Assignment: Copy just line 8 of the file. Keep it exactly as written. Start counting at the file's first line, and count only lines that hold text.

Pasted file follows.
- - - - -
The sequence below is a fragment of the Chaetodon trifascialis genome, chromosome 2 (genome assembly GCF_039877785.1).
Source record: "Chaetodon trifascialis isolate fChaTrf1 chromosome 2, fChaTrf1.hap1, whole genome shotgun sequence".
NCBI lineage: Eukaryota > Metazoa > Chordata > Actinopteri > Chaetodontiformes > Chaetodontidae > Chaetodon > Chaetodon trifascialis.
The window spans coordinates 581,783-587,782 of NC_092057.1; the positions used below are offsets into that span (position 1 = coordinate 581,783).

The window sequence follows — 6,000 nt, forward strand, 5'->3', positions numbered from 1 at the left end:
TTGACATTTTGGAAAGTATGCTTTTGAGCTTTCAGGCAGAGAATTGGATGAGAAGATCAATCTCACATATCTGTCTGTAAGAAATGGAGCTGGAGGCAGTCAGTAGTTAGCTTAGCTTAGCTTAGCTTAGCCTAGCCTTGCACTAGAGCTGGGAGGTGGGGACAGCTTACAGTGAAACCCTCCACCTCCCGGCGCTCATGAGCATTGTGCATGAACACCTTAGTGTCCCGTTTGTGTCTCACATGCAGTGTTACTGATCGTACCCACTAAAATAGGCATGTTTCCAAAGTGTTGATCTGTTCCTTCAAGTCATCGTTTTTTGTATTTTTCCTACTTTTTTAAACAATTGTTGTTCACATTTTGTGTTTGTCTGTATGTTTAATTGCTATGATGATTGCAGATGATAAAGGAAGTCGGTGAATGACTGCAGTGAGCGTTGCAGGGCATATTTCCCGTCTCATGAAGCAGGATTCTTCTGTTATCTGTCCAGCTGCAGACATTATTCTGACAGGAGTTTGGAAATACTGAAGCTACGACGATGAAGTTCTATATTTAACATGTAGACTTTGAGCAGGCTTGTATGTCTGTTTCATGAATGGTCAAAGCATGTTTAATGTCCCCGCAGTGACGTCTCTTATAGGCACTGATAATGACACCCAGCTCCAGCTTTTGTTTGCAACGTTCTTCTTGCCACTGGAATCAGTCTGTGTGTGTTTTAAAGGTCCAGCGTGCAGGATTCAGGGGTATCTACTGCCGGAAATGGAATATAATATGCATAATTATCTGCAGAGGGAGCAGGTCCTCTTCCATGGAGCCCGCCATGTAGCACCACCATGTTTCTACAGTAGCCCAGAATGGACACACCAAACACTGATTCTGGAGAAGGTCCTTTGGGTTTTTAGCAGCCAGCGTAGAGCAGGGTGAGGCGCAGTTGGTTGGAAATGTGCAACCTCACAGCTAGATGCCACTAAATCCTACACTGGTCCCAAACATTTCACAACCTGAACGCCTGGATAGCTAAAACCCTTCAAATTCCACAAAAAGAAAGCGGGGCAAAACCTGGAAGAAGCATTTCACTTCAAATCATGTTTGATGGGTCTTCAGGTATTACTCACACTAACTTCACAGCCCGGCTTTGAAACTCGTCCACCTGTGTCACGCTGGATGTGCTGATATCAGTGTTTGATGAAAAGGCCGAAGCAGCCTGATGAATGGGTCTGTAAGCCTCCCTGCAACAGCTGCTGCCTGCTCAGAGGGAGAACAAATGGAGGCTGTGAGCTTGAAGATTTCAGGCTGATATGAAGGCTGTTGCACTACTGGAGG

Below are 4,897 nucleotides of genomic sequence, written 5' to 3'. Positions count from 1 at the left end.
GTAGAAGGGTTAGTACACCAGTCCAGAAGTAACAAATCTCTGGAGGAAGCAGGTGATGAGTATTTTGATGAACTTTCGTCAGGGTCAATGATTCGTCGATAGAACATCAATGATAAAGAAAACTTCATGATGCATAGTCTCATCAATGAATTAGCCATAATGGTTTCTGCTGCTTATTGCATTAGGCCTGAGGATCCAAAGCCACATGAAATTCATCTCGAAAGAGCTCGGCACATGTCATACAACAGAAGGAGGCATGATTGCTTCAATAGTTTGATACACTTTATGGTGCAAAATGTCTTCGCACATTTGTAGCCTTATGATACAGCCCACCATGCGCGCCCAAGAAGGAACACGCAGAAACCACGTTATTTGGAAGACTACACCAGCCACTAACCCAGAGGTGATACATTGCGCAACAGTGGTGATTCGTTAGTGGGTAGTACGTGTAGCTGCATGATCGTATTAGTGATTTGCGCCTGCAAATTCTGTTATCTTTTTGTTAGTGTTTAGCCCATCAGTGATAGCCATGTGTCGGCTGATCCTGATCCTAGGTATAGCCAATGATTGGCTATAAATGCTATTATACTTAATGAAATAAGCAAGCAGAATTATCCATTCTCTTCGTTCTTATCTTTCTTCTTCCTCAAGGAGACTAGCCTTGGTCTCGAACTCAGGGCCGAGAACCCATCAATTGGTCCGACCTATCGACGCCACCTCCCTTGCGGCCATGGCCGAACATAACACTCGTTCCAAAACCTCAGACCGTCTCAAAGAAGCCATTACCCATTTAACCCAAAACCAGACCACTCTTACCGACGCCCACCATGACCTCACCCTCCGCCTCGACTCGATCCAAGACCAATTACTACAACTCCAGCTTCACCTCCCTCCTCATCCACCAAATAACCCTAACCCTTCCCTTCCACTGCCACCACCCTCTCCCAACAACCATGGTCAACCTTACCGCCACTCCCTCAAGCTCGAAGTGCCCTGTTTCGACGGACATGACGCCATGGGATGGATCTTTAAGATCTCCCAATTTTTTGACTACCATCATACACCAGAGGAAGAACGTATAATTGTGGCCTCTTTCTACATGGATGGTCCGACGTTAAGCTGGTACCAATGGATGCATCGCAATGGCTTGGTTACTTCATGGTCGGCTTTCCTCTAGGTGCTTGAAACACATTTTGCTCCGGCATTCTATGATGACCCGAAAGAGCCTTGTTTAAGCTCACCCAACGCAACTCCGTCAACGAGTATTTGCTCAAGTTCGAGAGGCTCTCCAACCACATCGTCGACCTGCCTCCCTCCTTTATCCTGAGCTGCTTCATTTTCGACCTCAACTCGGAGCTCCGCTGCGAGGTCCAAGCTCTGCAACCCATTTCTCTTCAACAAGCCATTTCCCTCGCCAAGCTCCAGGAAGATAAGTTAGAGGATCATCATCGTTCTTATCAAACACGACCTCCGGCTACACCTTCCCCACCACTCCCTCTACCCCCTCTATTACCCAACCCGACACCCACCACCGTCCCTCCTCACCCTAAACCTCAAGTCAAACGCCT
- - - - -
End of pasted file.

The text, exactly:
GTAGAAGGGTTAGTACACCAGTCCAGAAGTAACAAATCTCTGGAGGAAGCAGGTGATGAGTATTTTGATGAACTTTCGTCAGGGTCAATGATTCGTCGATAGAACATCAATGATAAAGAAAACTTCATGATGCATAGTCTCATCAATGAATTAGCCATAATGGTTTCTGCTGCTTATTGCATTAGGCCTGAGGATCCAAAGCCACATGAAATTCATCTCGAAAGAGCTCGGCACATGTCATACAACAGAAGGAGGCATGATTGCTTCAATAGTTTGATACACTTTATGGTGCAAAATGTCTTCGCACATTTGTAGCCTTATGATACAGCCCACCATGCGCGCCCAAGAAGGAACACGCAGAAACCACGTTATTTGGAAGACTACACCAGCCACTAACCCAGAGGTGATACATTGCGCAACAGTGGTGATTCGTTAGTGGGTAGTACGTGTAGCTGCATGATCGTATTAGTGATTTGCGCCTGCAAATTCTGTTATCTTTTTGTTAGTGTTTAGCCCATCAGTGATAGCCATGTGTCGGCTGATCCTGATCCTAGGTATAGCCAATGATTGGCTATAAATGCTATTATACTTAATGAAATAAGCAAGCAGAATTATCCATTCTCTTCGTTCTTATCTTTCTTCTTCCTCAAGGAGACTAGCCTTGGTCTCGAACTCAGGGCCGAGAACCCATCAATTGGTCCGACCTATCGACGCCACCTCCCTTGCGGCCATGGCCGAACATAACACTCGTTCCAAAACCTCAGACCGTCTCAAAGAAGCCATTACCCATTTAACCCAAAACCAGACCACTCTTACCGACGCCCACCATGACCTCACCCTCCGCCTCGACTCGATCCAAGACCAATTACTACAACTCCAGCTTCACCTCCCTCCTCATCCACCAAATAACCCTAACCCTTCCCTTCCACTGCCACCACCCTCTCCCAACAACCATGGTCAACCTTACCGCCACTCCCTCAAGCTCGAAGTGCCCTGTTTCGACGGACATGACGCCATGGGATGGATCTTTAAGATCTCCCAATTTTTTGACTACCATCATACACCAGAGGAAGAACGTATAATTGTGGCCTCTTTCTACATGGATGGTCCGACGTTAAGCTGGTACCAATGGATGCATCGCAATGGCTTGGTTACTTCATGGTCGGCTTTCCTCTAGGTGCTTGAAACACATTTTGCTCCGGCATTCTATGATGACCCGAAAGAGCCTTGTTTAAGCTCACCCAACGCAACTCCGTCAACGAGTATTTGCTCAAGTTCGAGAGGCTCTCCAACCACATCGTCGACCTGCCTCCCTCCTTTATCCTGAGCTGCTTCATTTTCGACCTCAACTCGGAGCTCCGCTGCGAGGTCCAAGCTCTGCAACCCATTTCTCTTCAACAAGCCATTTCCCTCGCCAAGCTCCAGGAAGATAAGTTAGAGGATCATCATCGTTCTTATCAAACACGACCTCCGGCTACACCTTCCCCACCACTCCCTCTACCCCCTCTATTACCCAACCCGACACCCACCACCGTCCCTCCTCACCCTAAACCTCAAGTCAAACGCCT